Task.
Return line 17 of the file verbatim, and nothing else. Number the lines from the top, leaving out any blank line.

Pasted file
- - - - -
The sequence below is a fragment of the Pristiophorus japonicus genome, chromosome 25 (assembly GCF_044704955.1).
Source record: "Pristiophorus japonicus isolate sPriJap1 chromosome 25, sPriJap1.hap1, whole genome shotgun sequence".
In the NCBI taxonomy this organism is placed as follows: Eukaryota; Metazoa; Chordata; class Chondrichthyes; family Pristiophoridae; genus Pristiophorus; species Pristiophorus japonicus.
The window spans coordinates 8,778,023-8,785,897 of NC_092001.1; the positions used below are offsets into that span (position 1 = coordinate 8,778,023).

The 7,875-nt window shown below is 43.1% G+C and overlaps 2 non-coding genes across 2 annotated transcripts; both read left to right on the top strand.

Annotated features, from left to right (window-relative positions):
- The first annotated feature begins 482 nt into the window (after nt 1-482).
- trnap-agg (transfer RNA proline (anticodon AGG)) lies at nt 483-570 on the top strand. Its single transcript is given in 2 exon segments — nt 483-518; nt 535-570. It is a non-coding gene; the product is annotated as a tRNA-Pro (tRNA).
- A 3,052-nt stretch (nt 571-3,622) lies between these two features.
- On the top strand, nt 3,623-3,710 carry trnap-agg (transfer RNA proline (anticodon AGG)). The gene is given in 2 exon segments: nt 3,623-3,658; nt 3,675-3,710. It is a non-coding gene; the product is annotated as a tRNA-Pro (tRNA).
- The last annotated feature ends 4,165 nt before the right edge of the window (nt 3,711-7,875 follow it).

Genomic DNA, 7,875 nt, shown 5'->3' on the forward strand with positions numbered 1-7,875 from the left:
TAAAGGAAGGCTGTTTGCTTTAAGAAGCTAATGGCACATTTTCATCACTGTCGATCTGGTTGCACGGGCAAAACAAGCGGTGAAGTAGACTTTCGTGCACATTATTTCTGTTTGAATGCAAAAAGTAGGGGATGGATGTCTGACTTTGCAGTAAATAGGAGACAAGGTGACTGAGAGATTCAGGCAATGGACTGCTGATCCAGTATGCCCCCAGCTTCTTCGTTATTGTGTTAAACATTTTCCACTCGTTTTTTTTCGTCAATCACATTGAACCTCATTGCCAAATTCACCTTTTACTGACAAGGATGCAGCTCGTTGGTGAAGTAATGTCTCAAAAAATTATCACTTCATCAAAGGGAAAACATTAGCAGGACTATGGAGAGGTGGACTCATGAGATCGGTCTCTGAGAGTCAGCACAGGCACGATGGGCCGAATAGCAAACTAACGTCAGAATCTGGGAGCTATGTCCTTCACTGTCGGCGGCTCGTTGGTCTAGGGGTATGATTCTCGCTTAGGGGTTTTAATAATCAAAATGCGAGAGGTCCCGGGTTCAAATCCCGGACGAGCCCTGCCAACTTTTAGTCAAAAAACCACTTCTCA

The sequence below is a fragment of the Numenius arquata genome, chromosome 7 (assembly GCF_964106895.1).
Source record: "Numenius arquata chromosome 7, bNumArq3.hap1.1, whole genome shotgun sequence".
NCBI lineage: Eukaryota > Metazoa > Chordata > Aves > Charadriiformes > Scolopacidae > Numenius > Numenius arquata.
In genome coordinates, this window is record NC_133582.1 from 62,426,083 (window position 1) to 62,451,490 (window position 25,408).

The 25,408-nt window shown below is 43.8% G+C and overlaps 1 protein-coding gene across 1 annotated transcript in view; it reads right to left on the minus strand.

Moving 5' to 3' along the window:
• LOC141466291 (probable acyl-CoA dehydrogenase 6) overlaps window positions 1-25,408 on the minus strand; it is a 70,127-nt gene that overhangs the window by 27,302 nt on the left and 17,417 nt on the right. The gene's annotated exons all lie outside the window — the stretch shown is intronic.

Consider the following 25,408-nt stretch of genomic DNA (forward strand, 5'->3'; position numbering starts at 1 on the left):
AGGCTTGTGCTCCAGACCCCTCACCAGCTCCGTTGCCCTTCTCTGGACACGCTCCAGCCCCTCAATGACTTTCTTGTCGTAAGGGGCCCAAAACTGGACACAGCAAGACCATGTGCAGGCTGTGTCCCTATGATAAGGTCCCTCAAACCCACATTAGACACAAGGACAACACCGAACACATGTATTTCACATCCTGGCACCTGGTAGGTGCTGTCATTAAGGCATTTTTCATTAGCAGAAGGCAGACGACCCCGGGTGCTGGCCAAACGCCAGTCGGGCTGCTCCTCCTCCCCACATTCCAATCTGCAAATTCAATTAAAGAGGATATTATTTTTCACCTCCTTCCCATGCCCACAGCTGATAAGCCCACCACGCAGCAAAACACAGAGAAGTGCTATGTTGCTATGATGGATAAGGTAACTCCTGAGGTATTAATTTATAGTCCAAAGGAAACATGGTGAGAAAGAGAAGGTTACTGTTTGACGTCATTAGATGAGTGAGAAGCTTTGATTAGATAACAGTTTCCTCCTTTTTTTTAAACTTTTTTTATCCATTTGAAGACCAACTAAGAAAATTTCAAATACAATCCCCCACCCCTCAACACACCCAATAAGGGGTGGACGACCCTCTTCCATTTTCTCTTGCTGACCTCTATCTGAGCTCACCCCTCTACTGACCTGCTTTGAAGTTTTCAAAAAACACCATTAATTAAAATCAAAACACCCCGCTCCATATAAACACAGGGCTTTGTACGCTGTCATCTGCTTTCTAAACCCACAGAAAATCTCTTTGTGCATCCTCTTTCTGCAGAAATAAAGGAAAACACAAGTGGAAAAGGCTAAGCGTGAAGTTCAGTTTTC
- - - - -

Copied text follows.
In genome coordinates, this window is record NC_133582.1 from 62,426,083 (window position 1) to 62,451,490 (window position 25,408).